Whenever the Saudi ‘royals’ mess up the economy, they reflexively target poor expatriate workers. There is not even a hint that the Bani Saud would curtail their extravagant lifestyle or accept responsibility for messing things up.
The artificial and un-Islamic kingdom of Saudi Arabia has seldom known stability if we discount the reign of terror that is imposed through the sword. With the death of the aged King Abdullah and the line of successors also in very old age, the kingdom faces the prospect of oblivion. Its days appear numbered.
While no individual is indispensable, the Saudi regime is facing serious internal and external challenges that point toward its demise sooner rather than later.
The death of King Abdullah (he was 90) on January 23 has exposed the deep fissures in the artificial ‘Saudi’ kingdom. People are demanding their basic rights and will settle for nothing less.
The death of King Abdullah has finally opened up space for the next generation of Saudi royals to step into the limelight. The new King Salman announced that Prince Mohammed bin Nayef, currently serving as Interior Minister, has been appointed Deputy Crown Prince. This ensures his position as future king from among the grandsons of Abd al Aziz ibn Saud. Mohammed's choice as future king reveals the regime's nervousness about internal threats.
Abdullah is becoming a bad name. The latest to join the list is the arrogant former foreign minister of Afghanistan who thinks he should be president.
An open letter from AlAnood Al-Fayez, ex-wife of Saudi King Abdullah to US President Barack Obama who failed to raise the issue of Abdullah's four daughters held hostage by the king. The Washington Post and New York Times declined to publish this important article so as not to offend the Saudi Monarchy.
Something is not well in the desert kingdom. King Abdullah made a sudden announcement about appointing his half-brother Prince Muqrin as deputy crown prince. No wonder he is grinning from ear to ear. The announcement from the royal court said in case the position of king and crown prince became "vacant." Very interesting indeed.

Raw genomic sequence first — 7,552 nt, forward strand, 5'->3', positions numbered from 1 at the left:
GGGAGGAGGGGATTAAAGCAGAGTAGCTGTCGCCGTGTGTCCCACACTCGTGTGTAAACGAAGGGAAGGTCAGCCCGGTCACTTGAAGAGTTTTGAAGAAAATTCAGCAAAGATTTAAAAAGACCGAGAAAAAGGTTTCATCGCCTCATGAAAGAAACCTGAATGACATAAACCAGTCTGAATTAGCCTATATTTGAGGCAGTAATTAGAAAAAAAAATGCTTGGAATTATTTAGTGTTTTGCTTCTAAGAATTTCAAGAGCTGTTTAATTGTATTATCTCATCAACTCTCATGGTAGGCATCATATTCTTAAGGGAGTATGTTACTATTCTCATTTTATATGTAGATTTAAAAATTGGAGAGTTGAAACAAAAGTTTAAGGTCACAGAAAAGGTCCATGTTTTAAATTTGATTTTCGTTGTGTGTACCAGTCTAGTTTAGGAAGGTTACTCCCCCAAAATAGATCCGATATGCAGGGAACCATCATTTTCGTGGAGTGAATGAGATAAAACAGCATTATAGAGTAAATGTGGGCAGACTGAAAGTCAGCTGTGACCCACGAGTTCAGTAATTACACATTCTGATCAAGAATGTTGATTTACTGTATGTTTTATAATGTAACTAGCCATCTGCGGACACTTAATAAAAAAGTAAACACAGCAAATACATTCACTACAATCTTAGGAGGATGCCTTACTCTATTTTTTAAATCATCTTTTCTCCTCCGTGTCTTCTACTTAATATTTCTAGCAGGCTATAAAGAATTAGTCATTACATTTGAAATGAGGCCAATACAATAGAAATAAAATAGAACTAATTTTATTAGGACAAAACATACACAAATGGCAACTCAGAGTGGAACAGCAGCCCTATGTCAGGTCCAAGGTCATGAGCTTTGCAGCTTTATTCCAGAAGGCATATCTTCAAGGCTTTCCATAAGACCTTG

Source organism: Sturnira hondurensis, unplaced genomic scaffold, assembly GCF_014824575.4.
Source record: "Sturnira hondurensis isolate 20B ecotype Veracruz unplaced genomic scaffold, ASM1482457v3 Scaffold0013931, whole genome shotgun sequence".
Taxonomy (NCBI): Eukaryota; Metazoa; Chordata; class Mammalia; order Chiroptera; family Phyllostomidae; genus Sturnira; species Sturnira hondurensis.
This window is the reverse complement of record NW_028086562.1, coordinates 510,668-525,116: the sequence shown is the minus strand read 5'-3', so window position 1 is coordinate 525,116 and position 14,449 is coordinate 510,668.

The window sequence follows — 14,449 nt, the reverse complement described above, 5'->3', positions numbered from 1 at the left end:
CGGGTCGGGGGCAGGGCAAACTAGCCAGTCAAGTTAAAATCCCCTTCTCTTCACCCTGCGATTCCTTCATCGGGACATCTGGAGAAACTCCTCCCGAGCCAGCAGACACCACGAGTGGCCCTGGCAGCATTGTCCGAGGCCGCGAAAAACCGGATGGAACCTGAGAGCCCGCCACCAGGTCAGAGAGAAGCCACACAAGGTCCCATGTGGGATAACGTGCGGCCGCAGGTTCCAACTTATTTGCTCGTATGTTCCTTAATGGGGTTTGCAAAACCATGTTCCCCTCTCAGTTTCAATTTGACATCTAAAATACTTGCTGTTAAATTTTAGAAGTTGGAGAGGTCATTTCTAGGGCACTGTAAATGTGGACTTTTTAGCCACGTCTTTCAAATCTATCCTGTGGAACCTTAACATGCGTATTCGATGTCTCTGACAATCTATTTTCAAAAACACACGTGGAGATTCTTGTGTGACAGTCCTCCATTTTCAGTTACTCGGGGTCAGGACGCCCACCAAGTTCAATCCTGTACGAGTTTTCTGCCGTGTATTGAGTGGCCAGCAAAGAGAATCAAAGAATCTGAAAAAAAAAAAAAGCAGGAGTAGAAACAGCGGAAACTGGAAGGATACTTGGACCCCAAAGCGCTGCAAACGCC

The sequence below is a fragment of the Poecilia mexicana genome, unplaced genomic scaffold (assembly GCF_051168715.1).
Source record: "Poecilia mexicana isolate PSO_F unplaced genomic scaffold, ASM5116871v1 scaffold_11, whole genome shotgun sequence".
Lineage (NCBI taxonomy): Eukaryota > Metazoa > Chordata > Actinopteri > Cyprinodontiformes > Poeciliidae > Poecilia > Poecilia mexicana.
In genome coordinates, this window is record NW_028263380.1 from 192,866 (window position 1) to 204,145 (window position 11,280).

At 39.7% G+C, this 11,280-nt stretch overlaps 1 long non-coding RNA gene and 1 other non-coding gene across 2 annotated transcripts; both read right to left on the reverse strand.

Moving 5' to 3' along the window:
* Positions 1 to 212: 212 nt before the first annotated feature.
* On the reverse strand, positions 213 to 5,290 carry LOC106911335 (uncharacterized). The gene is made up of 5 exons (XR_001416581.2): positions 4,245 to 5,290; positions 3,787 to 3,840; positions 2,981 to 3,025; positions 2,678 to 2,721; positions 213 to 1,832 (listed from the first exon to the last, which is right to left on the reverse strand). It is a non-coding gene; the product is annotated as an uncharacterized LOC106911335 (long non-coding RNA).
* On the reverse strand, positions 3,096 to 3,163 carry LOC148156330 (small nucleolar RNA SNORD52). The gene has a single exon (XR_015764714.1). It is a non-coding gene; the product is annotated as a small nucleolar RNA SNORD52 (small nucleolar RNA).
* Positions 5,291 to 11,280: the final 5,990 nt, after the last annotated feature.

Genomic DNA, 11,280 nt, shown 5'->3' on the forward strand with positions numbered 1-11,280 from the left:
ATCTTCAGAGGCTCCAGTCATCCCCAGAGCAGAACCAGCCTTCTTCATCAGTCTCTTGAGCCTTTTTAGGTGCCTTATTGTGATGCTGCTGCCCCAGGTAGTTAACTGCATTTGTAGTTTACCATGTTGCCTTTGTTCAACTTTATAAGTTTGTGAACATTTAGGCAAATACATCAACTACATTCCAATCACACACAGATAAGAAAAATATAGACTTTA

Barack Obama to King Abdullah: We are still your masters--er, friends. Do not worry, just keep smiling. Can puppets demand any respect?
A native of Arabia tells the ailing and aged king Abdullah to quite because his system has only compounded the problems of the people.
Neither the Saudi ruler nor King Abdullah are fit to rule the Arabian Peninsula.
The aging and ailing King Abdullah has been asked to quit because he has no capacity to govern. Poor health, lack of education and of course old age make him unfit to rule. Besides, hereditary kingship has no place in Islam.
The royal court has not issued any statement about the king’s condition. What should it say: that the monarch is in a vegetative state?
A citizen of Saudi Arabia advises the king to leave while there is still time. He can leave now in honour or face the inevitable humiliation that will be his lot and that of his family.
With King Abdullah virtually incapacitated—and according to some reports in a coma—the battle for succession has heated up. The appointment of Mohammad bin Nayef gives clue that he might become the king of Saudi Arabia in the near future.
The king is on life support while the kingdom is on autopilot for now.
Opposition to the House of Saud is growing among all segments of the population. How long can it last in power?
The Saudi regime has adopted a three-pronged strategy to deal with the storm that has erupted since the Islamic Awakening swept the Muslim East more than a year ago. Soon after two dictators — General Zine al-Abidine Ben Ali of Tunisia and General Hosni Mubarak of Egypt — were driven from power in quick succession, Saudi King Abdullah announced billions of dollars in handouts to buy people’s loyalty.
Saudi king Abdullah may appear dour at the ripe old age of 87 and with one leg already in the grave, but he is not without sense of humor. On August 8, he broadcast a message on Saudi television calling on President Bashar al-Asad of Syria to implement “comprehensive and quick reforms” in his country.